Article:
I could have just quickly read through the book and put it up on a shelf, but I’m committed to this journey with Bonnie. A journey to find healing and more rest for my soul.  Each chapter ends with three things: first, a thoughtful place to “Pull up a Chair” and uncover pieces of my story and to journal, for as for Bonnie says, “words are more than ink on paper. They are the soul prints of God’s voice – carrying the unique timber of heaven-on-earth that only you can speak.” Then there are Whitespace prompts – think-about-its that challenge me, make me squirm about or get up restlessly and go dig in the garden or pull weeds or sleep and dream till the answers come, and a pause for rest comes in this journey to awaken my heart to be fully alive to God – where I can – just. be. me. Then the last thing that Bonnie suggests are conversation starters. Needful, ’cause Jesus and I haven’t talked much about many of these things.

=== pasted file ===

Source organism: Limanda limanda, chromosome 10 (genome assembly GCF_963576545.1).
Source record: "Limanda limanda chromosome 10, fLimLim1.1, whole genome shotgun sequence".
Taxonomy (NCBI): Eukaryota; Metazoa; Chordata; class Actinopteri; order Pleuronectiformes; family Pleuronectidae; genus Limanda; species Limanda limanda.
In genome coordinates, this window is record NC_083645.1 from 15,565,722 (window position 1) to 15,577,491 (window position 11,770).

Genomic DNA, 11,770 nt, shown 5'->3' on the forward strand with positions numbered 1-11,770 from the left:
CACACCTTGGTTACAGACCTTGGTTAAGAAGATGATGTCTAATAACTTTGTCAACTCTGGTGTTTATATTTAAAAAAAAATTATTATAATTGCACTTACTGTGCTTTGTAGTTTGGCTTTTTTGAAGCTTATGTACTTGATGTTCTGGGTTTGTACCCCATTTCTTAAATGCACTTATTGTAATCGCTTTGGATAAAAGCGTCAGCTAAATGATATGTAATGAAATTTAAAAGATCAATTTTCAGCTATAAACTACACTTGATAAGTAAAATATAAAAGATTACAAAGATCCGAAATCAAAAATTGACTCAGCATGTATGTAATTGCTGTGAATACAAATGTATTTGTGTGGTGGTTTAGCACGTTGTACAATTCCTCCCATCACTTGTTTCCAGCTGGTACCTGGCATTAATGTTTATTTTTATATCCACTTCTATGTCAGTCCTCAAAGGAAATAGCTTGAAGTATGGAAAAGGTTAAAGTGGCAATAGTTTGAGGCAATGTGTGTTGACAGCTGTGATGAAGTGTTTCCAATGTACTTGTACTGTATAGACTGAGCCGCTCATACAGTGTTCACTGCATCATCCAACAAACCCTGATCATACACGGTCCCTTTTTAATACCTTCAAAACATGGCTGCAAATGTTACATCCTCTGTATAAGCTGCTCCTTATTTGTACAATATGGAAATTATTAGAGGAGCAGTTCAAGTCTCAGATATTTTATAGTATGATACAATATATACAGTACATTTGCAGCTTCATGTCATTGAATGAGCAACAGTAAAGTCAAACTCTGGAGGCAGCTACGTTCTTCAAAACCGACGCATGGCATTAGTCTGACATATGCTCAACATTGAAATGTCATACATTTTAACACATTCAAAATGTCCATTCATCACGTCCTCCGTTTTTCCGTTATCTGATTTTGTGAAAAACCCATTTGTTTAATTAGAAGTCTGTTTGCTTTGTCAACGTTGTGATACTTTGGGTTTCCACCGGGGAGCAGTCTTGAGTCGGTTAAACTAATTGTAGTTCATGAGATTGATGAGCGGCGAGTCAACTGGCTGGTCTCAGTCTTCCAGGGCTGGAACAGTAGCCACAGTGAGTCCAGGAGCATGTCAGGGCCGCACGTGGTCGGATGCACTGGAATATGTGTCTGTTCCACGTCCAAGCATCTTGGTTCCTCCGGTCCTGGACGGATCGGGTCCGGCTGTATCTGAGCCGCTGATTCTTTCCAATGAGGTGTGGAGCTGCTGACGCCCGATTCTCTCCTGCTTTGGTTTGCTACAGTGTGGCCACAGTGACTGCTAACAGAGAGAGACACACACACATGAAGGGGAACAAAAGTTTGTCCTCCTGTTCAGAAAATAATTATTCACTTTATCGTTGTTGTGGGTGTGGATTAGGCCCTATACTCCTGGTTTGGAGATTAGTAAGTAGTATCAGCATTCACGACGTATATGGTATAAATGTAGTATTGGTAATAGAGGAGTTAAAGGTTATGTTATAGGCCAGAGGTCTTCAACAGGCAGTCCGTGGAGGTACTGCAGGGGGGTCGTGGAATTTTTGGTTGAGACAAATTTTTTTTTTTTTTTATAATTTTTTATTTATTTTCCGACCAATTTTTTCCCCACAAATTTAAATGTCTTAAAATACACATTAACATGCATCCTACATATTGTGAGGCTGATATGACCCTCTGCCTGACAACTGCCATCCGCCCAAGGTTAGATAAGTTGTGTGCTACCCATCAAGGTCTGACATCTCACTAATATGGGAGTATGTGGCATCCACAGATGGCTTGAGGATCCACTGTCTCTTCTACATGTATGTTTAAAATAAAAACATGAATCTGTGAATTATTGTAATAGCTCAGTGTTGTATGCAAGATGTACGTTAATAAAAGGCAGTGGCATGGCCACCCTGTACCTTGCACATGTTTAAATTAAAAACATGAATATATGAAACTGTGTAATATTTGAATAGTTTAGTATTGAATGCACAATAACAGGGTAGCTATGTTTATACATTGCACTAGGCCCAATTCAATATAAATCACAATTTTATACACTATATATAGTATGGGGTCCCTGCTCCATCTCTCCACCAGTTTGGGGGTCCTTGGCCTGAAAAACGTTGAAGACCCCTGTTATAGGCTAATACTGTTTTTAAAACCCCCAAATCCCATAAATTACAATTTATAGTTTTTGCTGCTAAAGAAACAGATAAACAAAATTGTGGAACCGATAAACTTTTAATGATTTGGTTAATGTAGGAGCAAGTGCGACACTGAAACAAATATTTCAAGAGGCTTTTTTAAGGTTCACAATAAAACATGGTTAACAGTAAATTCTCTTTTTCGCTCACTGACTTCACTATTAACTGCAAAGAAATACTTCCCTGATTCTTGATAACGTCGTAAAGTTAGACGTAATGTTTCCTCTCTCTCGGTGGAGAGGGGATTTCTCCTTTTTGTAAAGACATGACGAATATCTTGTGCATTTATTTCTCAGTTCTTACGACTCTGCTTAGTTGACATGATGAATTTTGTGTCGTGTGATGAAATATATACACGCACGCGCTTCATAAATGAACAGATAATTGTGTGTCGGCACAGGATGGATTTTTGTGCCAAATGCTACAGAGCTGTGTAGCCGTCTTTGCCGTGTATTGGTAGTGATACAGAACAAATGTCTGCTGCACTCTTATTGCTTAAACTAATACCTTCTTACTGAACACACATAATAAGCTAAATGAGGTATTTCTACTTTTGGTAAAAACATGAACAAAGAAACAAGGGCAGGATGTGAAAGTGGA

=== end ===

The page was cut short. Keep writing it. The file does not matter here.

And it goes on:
One of the things that still holds my attention was the answer I realized to a question posed in chapter 2 – “What realities have I accepted living with for decades that have become immovable parts of my identity?” No, I’m not going to tell here. But perhaps it is a question you might like to consider for your own life?

Thanks for reading about this journey I am taking; if your soul might need breathing space, some rest or healing, come along! Here are links for more encouragement:

Again, Bonnie writes at http://www.faithbarista.com/  Her book is available here. A blog tour to read how others are experiencing  “Awakening your soul to rest” can be found though the blog tour button on the right.